Skip to main content

Oxford County Archives: Beyond the Vault

Stray dogs and killing of livestock: A case in East Zorra Township

By Liz Dommasch, Archivist

Humans have kept dogs as pets for centuries. However, it wasn’t until the nineteenth century that people began to embrace dogs as valued and beloved members of the family and welcomed them into their home. With this shift, pet-keeping cemented the strengthening assumption that wandering and stray dogs were unwelcome on the streets. With that said pets, and especially strays still ran wild in the cities as well as in the countryside and would often times wreak havoc. Efforts soon began to rid the streets of dangerous dogs, particularly rabid ones, and a shift was seen in how municipalities dealt with such nuisances. 

Sheep herder with dog. – Sheep Husbandry in Canada published by authority of the Hon. James G. Gardiner, Minister of Agriculture Ottawa, Canada. – May 1937. 



In 1890, East Zorra Township passed By-law No. 393 which provided pounds, to restrain or regulate the running at large of domestic animals, and to provide compensation for carrying out the regulations made, by imposing fines. In doing so, animals running at large within the limits of the Township would be impounded and fines would be imposed whether damage had been sustained or not. This included all horses, cattle, sheep, swine, or other animals which may be kept on a farm. In 1895, By-law No. 471 was also passed which outlined the role of the pound keeper, and regulations for impounding and fining any animal found running at large or trespassing on another’s property. This By-law noted that any person or person guilty of any infraction under the by-law would be liable on summary conviction before the Justice of Peace and penalties such as fines and even imprisonment in the common gaol (jail) would be enforced. 

That same year, Thomas Cole and Peter Munroe, farmers residing on the 10th line of East Zorra, claimed in Police Court that a dog belonging to Thomas Lancaster was responsible for the death of five of their sheep. Both farmers on losing their sheep, applied to the Township Council for compensation. Although the Township would cover the costs of sheep killed, it was only in cases where responsibility could not be fixed upon a particular owner. In this case, as the owner was said to be known, they would need to apply to Mr. Lancaster for the value of the sheep, which was set at fourteen dollars.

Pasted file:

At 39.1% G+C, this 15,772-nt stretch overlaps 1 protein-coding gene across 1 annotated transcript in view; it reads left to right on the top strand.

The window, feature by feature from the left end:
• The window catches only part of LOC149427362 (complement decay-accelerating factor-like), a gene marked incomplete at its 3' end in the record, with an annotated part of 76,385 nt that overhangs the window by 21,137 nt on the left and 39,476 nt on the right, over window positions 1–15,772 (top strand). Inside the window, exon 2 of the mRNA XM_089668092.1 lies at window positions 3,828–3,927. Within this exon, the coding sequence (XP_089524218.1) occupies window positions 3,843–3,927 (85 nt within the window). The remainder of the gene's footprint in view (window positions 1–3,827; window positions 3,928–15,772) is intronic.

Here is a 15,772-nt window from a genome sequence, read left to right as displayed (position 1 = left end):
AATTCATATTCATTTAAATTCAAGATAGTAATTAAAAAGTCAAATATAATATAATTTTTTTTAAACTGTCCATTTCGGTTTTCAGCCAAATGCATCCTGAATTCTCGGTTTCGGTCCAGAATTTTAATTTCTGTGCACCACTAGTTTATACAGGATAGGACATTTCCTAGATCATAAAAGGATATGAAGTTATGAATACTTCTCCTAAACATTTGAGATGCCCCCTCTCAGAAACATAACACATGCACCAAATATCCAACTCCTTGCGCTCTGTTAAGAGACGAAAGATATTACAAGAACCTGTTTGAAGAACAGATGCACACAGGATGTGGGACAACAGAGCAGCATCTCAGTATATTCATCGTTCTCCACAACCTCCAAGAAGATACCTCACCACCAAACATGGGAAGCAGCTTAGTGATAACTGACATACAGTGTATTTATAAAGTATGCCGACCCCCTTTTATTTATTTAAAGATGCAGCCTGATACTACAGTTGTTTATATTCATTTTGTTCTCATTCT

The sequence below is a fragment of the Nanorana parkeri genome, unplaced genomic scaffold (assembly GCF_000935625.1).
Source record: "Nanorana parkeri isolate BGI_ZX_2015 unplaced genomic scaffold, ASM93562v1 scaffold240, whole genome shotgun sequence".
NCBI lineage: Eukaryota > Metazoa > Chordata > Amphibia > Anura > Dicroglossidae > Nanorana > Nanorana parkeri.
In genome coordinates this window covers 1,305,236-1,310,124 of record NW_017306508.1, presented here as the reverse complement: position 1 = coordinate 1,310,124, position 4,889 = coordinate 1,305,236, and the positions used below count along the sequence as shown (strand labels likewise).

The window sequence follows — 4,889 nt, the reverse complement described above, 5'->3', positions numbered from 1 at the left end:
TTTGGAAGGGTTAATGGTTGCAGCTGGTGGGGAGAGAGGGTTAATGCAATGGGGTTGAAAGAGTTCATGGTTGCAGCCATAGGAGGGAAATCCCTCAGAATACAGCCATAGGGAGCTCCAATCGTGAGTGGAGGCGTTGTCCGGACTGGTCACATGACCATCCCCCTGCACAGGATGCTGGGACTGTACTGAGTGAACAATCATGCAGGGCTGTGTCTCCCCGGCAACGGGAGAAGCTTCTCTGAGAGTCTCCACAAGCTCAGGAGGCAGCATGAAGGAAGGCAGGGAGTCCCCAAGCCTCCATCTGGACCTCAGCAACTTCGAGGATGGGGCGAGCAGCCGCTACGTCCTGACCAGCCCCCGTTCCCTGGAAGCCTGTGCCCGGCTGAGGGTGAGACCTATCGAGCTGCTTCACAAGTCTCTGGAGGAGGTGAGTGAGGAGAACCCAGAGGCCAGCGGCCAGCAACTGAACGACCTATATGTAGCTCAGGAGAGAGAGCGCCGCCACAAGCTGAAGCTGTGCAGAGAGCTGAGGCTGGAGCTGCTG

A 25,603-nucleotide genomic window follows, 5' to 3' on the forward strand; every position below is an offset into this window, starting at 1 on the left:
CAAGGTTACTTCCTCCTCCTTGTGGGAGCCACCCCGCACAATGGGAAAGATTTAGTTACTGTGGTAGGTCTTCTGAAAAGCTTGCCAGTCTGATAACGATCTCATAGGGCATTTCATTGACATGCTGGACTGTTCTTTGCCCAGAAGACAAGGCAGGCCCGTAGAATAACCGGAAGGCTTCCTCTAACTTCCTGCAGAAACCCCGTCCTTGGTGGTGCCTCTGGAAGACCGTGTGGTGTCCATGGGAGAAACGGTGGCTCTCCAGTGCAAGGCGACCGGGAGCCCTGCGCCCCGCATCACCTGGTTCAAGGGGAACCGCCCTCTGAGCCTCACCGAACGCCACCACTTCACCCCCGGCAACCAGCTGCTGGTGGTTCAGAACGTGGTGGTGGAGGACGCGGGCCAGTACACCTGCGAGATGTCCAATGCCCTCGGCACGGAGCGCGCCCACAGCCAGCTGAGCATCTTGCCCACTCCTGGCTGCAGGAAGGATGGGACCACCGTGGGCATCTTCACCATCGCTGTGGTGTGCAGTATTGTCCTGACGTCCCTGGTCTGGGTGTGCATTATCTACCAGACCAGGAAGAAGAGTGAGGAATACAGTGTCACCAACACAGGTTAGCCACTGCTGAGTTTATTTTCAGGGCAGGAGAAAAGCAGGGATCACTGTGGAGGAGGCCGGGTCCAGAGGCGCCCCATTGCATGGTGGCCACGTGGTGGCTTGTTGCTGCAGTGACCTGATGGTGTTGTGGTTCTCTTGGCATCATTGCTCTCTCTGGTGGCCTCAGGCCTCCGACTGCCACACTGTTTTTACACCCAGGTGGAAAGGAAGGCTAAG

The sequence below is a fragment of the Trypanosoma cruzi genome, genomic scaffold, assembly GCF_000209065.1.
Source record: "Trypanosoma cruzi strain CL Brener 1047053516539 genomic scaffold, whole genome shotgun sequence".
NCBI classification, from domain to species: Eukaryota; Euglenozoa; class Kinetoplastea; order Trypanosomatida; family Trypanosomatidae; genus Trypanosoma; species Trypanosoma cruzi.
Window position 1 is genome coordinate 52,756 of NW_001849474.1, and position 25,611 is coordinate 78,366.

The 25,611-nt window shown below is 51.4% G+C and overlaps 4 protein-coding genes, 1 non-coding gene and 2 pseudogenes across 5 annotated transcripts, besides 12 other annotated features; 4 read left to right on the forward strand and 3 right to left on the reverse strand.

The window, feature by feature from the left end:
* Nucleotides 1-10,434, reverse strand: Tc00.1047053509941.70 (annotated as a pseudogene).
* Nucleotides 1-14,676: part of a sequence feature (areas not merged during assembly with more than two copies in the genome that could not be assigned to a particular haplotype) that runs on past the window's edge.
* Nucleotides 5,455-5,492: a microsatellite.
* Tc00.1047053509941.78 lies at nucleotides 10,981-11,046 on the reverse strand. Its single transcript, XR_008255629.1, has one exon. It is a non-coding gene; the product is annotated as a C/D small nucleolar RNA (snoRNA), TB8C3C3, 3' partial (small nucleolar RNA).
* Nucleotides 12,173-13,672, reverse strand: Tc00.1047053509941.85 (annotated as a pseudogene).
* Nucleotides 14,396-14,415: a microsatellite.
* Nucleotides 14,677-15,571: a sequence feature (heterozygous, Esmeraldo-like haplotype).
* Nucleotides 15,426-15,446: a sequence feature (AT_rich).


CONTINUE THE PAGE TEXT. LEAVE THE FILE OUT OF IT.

Lancaster claimed that at the time of the incident he had examined his dog and found no evidence of it having been at the sheep. However he did propose to kill the dog and if there was mutton inside of it, he would pay half the value of the sheep. If it was proven the dog was innocent, Mr. Munro would need to pay him ten dollars for the dog. As Mr. Munro and Mr. Cole wanted full compensation, the case was brought forth. Ultimately, Police Magistrate Field ordered Mr. Lancaster in the case of Cole vs. Lancaster to pay half the cost of the sheep and have the dog killed within three days. The case brought forth by Mr. Munroe was dismissed as evidence was not sufficiently strong enough to convict the dog of the sheep killing. 

Was the Dog Guilty? - Woodstock Sentinel-Review. – 10 August 1895. 



In 1910, East Zorra Township passed By-law No. 756 which specifically dealt with the registration of dogs and bitches on a yearly basis with the Township Clerk, as well as enforcement of the running of large of such animals, and ensuring public safety, through such initiatives as muzzling troublesome canines and in worst case scenario putting them down. Due to the prevalence of rabies throughout portions of Western Ontario, a few months later, Council passed another By-law (No. 760) which outlined the restraining and regulating the running at large of dogs for protection of property and safety of human life. 

However, even with the By-laws in place, issues still arose with stray dogs. In 1912, By-law No. 786 was passed appointing valuators whose sole job would be to deal with claims of sheep killed and injured by dogs in the said Township. In doing so, the Township would pay claims, only on the report of one or more such valuators, made within the time limited by statute. 

Affidavit of R.W. Newton of the Township of East Zorra claiming that he had three sheep killed or injured by dogs and now seeking compensation from the Township of East Zorra. – 15 December 1921. - RG6 Series 2, Subseries C-4, File 3a, #5. 



As regulations for registering canines, and pet care for one’s dog became more commonplace, including the implementation of such things as spay and neutering, vaccinations, leashes and collars, and even flea medication; a gap emerged between dogs that were considered pets and those that were considered strays. In addition, people were less likely to let their dogs wander by choice like they did before. However, By-laws continued to be enacted to ensure that pets, strays and the public were kept safe. In 1953, By-law No. 1401 was passed which prohibited the running at large of dogs during the Open Session for deer, in order to not only protect the deer and hunters, but the dogs themselves from being shot. 

Today, in East Zorra-Tavistock, dogs are prohibited from running at large in the Township. Dogs must be kept on the owner's property or on a leash under the owner's control while off their property. If a dog is found running at large, it will be placed in the pound and the owner will be responsible for paying the fines and impound fees in order to have their animal returned. This practice has become the norm for municipalities across the province.